1. Would Jesus have established his kingdom at his first advent if the Jews had received him?

In the absence of all testimony in regard to such an eventuality, it is impossible to say what would have been done. This is certain, that a testament, covenant, or will, is of no force while the testator lives. The right of Jesus and his brethren to the Holy Land and to the kingdom proper to it, rests upon the covenants made with Abraham and David. These covenants were ordained in the hands of a Mediator, who was to be the Eternal Spirit manifested in their seed, who was to be, also, Son of God. If the mediator of the new covenant had appeared and been received by the Jews, he would have had no right to attempt the establishment of the kingdom. It was absolutely necessary that he should die by violence of the Serpent-power:

  1. That sin might be condemned in sin’s flesh;
  2. That the sins of his brethren might be borne by him on the cross; and,
  3. That the covenants might come into force, &c.

If the Jews had received him, they would not have put him to death, how then, could the saying be fulfilled, “They shall look upon Me, whom they have pierced?” It should have read, in that case, “They shall look on Me, whom they received.” But if the Jews had received him the Romans would not, and had he then, in the days of his weakness (and he was crucified through weakness), aided by the Jews, attempted to establish the kingdom, the force of the Roman empire would have been brought against him, and would certainly have prevailed; for it had been before predicted in Daniel that “the Little Horn should make war upon the saints, and prevail against them.” Daniel and Isaiah would have been turned into false prophets, and God would have been filled with darkness. In short, the question may be said to propound an impossible supposition, impossible in view of the testimony.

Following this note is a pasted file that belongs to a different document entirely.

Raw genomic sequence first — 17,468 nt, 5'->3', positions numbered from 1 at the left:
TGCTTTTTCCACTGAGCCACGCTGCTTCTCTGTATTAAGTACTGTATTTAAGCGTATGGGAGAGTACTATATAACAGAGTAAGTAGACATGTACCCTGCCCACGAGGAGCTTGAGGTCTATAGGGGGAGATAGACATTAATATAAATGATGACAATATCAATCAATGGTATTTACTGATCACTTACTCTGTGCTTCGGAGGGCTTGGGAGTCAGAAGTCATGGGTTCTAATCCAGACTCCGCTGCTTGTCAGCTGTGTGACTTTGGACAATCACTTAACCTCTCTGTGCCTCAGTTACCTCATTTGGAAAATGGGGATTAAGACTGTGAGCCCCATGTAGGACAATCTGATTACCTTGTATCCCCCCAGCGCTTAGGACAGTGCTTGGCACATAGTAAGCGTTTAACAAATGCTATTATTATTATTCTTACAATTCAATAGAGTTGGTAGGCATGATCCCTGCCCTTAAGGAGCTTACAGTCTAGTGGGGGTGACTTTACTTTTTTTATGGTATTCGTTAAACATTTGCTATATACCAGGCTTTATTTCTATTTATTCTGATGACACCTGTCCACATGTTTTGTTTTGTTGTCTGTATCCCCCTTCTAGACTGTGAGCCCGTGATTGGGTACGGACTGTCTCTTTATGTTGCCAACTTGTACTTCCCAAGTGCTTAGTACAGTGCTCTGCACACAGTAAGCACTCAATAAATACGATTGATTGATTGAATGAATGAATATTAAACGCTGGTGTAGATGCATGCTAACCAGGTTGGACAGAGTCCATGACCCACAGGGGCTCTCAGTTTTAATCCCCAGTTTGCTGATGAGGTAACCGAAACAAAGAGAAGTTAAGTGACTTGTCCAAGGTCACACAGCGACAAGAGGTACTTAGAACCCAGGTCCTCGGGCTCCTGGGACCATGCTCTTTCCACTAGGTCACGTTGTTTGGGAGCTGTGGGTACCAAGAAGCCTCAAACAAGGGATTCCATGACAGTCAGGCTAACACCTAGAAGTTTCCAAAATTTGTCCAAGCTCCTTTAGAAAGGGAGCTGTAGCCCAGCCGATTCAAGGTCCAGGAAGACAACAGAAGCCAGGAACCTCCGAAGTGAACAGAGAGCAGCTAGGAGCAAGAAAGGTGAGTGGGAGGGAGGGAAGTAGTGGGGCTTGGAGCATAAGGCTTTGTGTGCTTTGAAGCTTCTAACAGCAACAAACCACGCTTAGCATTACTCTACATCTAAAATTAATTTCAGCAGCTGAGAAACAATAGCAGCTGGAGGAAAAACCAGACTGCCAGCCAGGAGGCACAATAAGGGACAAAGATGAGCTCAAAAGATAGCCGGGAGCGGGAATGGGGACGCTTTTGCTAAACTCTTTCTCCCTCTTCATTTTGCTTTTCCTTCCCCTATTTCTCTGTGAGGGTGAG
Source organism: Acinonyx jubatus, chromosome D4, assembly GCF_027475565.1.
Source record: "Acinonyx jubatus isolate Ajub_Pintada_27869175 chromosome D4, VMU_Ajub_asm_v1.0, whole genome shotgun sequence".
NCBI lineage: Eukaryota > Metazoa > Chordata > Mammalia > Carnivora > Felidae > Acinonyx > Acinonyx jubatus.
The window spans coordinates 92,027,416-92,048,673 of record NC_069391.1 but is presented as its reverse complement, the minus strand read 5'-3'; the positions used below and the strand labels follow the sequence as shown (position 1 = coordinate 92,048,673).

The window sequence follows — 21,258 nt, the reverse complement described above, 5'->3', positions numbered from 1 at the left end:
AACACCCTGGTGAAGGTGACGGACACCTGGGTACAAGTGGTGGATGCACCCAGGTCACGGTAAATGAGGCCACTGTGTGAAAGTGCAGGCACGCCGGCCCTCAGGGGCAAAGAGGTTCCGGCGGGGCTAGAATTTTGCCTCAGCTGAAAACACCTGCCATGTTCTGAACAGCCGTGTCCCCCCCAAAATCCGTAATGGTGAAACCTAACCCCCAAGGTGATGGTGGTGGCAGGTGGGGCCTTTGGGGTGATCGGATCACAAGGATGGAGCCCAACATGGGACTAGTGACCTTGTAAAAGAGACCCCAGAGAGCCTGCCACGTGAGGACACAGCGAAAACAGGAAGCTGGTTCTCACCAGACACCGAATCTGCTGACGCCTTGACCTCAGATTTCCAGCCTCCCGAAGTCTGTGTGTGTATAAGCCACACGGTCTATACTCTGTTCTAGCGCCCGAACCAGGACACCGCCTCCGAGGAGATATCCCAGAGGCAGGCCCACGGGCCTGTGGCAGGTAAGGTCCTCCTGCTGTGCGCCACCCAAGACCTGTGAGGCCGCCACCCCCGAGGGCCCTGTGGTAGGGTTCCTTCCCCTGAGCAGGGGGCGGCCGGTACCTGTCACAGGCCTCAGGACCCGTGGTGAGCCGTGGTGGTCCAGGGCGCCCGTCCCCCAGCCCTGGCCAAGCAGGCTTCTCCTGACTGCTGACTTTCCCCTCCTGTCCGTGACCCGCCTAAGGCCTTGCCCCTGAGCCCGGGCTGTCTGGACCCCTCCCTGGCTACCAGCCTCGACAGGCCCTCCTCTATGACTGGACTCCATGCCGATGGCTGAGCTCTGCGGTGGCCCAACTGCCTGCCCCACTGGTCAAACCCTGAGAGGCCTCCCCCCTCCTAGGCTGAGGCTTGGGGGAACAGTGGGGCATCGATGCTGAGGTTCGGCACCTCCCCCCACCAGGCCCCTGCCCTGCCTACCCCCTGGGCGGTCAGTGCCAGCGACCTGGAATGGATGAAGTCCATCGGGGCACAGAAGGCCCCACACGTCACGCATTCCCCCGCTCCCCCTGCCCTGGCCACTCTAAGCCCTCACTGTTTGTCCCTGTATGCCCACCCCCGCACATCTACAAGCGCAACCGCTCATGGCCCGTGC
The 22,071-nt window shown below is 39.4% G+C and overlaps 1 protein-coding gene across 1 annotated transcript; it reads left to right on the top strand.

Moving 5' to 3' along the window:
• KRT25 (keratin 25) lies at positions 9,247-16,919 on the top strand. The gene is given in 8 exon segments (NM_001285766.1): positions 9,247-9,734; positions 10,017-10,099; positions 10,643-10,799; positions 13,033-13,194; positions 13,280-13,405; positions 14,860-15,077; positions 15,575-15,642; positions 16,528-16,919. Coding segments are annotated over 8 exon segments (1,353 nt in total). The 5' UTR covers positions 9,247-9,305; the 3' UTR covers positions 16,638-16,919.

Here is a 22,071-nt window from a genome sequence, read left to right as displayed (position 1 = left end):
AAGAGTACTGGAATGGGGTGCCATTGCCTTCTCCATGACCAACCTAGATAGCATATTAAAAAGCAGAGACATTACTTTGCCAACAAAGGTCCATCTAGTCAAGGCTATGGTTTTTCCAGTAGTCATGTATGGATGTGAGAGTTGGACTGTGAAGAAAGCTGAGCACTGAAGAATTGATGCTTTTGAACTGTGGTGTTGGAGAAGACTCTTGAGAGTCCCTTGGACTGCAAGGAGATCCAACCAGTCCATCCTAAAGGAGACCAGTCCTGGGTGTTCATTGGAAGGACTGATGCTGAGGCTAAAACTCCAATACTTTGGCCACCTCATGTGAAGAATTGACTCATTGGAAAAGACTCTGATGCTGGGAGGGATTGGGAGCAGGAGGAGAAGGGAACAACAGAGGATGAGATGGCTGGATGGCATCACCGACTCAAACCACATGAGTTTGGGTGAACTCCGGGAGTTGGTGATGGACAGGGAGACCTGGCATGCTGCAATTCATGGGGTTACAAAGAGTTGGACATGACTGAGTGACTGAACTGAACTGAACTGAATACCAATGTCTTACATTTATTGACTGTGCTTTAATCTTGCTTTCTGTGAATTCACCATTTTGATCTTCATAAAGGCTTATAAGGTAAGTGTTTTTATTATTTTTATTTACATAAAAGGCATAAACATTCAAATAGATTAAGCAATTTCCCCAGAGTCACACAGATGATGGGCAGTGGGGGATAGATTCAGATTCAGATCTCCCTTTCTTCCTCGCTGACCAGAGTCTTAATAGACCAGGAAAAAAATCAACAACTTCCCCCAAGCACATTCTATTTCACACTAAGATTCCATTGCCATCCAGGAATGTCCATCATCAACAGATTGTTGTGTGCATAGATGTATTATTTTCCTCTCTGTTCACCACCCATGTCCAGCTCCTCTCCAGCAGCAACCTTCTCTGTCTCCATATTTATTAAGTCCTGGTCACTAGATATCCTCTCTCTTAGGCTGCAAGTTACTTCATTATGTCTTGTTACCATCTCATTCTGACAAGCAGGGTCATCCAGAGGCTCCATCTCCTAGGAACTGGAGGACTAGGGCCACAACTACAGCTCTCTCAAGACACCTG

1. Why are the people of one age more favored than those of another, in hearing the Gospel and being saved?

Because one generation of flesh and blood happens to live contemporary with the times appointed in the original plan, while other generations do not. No injustice is done to the nations and generations that never heard the Gospel. Before they were born into the world they were nothing; after they died they went to nothing, so they became as though they had never been. They had no hopes, and now they have no regrets; why, then, need we burden ourselves with sorrowings for them that know nothing and care for nothing? “The dead know not anything.”

Men were not ushered into being for the purpose of being saved or lost. God-manifestation, not human salvation, was the grand purpose of the Eternal Spirit. The salvation of a multitude is incidental to the manifestation, but it was not the end proposed. The Eternal Spirit intended to enthrone himself on the earth, and, in so doing, to develop a Divine Family from among men, every one of whom shall be spirit because born of the Spirit, and that this family shall be large enough to fill the earth, when perfected, to the entire exclusion of flesh and blood. In elaborating this purpose, upon the principles revealed in the Bible, a far greater production of human kind occurs than is necessary. Hence vast multitudes are swept off by disease, war, and so forth, and the multitude left are of but little more use than to keep the world a going until the Divine Family shall become complete. God will take out from the human race as many for his name as his purpose requires. If he chose to make apostolic demonstrations every two hundred years, he could, doubtless, obtain a hundred fold more for the kingdom than upon the present system; but he does not so operate. It is fair, then, to conclude that his purpose does not demand so many, ‘ and that, therefore, he only employs mean adequate to what he desires.